What Happens to My Mortgage Debt After Filing Bankruptcy?

What Happens to My Mortgage Debt After Filing Bankruptcy?

Mortgage Debt & Personal Bankruptcy? An In-depth Look

Financial distress is a common predicament many homeowners face, and filing for bankruptcy often appears as the only viable option. But what happens to your mortgage debt after filing bankruptcy? The answer to this question largely depends on whether you decide to keep your house or not. This decision is influenced by your ability to maintain monthly payments and your desire to retain ownership of the property. Let’s dissect these two scenarios separately.

Maintaining Ownership of Your Home

Deciding to Keep Your House

Many individuals harbor a strong emotional attachment to their homes. It’s not just a structure made of bricks and mortar but a haven that houses family memories and dreams. If you’re one of those who wish to retain your house, here are two crucial conditions you need to fulfill:


  • Pay the equity in your house to the trustee
  • Ensure timely mortgage payments


The equity in your house is deemed an asset of your bankrupt estate. Therefore, the trustee must realize this asset. However, this doesn’t necessarily mean you have to sell your home. You can repay the equity by making larger payments to your trustee during your bankruptcy tenure. If these payments seem too steep, you have the option to consider a consumer proposal which lets you distribute these payments over an extended period.

In many instances, homeowners who file bankruptcy do not have any equity in their home. In such cases, the solution to retaining the house is simpler. You’re required to keep your mortgage payments updated. Failure to do so invites the mortgage company to seize your house.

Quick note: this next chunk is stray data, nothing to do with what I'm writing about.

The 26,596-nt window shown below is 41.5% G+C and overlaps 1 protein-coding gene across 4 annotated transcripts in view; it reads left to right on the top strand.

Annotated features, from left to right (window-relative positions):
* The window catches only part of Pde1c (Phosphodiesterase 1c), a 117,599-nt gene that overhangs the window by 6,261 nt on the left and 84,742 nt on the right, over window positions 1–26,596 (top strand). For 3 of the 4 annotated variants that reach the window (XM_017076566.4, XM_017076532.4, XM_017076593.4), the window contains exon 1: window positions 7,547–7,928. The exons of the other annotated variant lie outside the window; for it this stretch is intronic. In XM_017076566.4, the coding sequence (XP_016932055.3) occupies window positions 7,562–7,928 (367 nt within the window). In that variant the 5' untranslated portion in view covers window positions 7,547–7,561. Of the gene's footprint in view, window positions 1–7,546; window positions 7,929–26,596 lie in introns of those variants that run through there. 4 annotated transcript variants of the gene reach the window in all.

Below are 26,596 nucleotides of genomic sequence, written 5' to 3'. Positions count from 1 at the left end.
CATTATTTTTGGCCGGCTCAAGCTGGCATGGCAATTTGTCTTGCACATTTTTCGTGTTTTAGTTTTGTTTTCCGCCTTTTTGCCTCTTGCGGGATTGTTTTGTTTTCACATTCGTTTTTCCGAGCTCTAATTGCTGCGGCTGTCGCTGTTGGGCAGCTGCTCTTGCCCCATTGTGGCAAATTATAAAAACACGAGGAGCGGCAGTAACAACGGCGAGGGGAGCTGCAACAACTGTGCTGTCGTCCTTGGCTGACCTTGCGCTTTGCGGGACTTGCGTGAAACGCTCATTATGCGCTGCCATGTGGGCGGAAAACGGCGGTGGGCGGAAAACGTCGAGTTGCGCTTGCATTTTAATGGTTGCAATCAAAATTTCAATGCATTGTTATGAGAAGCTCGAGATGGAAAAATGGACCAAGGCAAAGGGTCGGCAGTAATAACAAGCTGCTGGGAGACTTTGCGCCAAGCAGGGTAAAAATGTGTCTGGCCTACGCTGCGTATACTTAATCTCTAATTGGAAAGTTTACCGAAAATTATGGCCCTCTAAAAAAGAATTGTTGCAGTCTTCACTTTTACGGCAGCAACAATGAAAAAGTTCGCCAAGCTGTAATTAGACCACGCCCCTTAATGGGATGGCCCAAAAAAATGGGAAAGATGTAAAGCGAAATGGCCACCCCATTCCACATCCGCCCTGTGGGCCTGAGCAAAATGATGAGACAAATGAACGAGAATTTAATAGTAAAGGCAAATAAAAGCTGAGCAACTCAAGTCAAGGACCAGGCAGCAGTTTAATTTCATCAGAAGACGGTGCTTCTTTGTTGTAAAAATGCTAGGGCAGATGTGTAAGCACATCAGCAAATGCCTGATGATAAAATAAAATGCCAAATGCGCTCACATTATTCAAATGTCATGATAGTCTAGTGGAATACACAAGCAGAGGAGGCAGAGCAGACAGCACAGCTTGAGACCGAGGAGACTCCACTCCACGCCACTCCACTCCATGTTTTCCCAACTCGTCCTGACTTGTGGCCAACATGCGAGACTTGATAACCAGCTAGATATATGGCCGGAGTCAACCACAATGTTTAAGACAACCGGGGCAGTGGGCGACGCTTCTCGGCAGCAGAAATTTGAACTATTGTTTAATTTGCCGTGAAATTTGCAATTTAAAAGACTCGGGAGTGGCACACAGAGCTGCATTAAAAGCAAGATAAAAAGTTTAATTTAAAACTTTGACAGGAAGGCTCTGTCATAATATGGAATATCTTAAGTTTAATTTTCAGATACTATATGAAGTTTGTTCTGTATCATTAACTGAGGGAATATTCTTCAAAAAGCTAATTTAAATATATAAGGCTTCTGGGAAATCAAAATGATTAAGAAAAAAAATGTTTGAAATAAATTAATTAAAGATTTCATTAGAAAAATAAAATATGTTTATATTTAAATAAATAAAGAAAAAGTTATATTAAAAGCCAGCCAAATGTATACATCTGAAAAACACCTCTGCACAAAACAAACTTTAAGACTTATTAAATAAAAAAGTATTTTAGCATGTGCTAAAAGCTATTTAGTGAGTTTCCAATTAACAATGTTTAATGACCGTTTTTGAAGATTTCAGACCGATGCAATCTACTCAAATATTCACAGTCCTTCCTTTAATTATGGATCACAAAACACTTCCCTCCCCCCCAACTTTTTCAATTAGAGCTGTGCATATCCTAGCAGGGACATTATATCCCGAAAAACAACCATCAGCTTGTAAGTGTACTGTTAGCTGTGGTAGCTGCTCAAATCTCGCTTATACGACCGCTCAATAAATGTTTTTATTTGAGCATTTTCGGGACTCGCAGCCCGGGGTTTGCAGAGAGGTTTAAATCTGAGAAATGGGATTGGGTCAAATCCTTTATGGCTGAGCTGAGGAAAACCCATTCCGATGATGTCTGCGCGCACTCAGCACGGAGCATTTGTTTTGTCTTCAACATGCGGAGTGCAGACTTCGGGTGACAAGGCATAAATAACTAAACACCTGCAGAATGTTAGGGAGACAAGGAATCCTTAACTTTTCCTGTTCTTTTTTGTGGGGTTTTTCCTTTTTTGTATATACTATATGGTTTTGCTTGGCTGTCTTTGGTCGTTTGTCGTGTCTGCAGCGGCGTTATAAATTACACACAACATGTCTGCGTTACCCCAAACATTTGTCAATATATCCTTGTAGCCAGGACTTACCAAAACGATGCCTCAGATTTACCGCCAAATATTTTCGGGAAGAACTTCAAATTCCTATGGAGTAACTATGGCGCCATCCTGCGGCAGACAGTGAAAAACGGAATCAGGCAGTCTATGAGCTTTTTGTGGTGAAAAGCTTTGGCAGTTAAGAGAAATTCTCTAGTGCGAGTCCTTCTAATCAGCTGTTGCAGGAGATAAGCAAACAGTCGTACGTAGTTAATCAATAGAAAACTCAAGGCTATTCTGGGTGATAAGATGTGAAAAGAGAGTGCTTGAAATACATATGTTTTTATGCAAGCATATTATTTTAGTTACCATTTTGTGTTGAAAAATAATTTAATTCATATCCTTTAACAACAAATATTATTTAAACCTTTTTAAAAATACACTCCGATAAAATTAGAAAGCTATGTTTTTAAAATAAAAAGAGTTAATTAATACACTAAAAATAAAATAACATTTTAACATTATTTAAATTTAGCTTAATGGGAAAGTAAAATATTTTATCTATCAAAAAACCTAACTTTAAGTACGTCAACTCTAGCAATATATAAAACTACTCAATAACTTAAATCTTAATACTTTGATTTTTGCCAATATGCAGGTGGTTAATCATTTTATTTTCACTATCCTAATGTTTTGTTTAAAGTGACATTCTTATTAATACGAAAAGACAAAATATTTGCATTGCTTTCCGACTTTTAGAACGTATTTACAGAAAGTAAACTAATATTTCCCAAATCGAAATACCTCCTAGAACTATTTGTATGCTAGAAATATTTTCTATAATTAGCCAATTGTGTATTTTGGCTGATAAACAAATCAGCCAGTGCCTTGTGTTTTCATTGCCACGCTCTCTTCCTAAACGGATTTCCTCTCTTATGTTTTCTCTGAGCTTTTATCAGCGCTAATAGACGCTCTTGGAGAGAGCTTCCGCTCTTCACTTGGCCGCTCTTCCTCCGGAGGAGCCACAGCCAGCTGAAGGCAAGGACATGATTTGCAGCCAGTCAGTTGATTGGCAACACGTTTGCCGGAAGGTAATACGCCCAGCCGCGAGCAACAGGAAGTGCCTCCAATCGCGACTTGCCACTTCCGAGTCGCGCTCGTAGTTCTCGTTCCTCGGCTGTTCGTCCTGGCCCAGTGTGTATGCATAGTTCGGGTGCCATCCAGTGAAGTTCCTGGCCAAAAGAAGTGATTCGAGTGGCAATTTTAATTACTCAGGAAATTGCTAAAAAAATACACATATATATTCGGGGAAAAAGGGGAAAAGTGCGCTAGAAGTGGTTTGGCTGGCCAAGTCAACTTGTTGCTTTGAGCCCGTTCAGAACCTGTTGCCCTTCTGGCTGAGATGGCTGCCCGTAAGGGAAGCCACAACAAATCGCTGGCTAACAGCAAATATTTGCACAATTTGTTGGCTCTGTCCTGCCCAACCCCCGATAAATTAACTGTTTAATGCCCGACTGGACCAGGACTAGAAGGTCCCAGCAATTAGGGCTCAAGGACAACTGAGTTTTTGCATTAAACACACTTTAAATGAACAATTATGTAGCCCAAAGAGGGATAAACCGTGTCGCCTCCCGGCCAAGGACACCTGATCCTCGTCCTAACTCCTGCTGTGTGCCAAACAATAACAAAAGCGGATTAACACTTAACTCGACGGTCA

Post-bankruptcy filing, as long as your payments are regular, the mortgage company is not allowed to modify any terms in the mortgage agreement.

Filing bankruptcy might lighten the financial burden of other debts, freeing up some budget to keep up with your mortgage. Regarding renewal, if your mortgage payment history is commendable, the mortgage company generally offers a straightforward renewal of the mortgage when it’s due. However, while in bankruptcy, shopping around with other mortgage companies might be challenging, limiting your ability to negotiate a lower rate until your bankruptcy is completed and your credit re-established.

Forfeiting Your Home

For some, a house becomes a financial burden too heavy to bear. Even after bankruptcy takes care of other debts, they find it difficult to afford the mortgage and associated house expenses. In such scenarios, they can choose to hand over the house back to the mortgage company. Any deficit from the sale of the house becomes an unsecured debt that is dischargeable in bankruptcy. This deficit is the outstanding amount with the mortgage company after the house sale, payment of property taxes, utilities, lawyers, real estate commission, and maintenance costs.

Mortgage debt may not directly be affected by bankruptcy, but filing bankruptcy can present an opportunity to reassess your housing costs and make a long-term decision. If you need assistance in making this decision, consult a local Ontario bankruptcy trustee.

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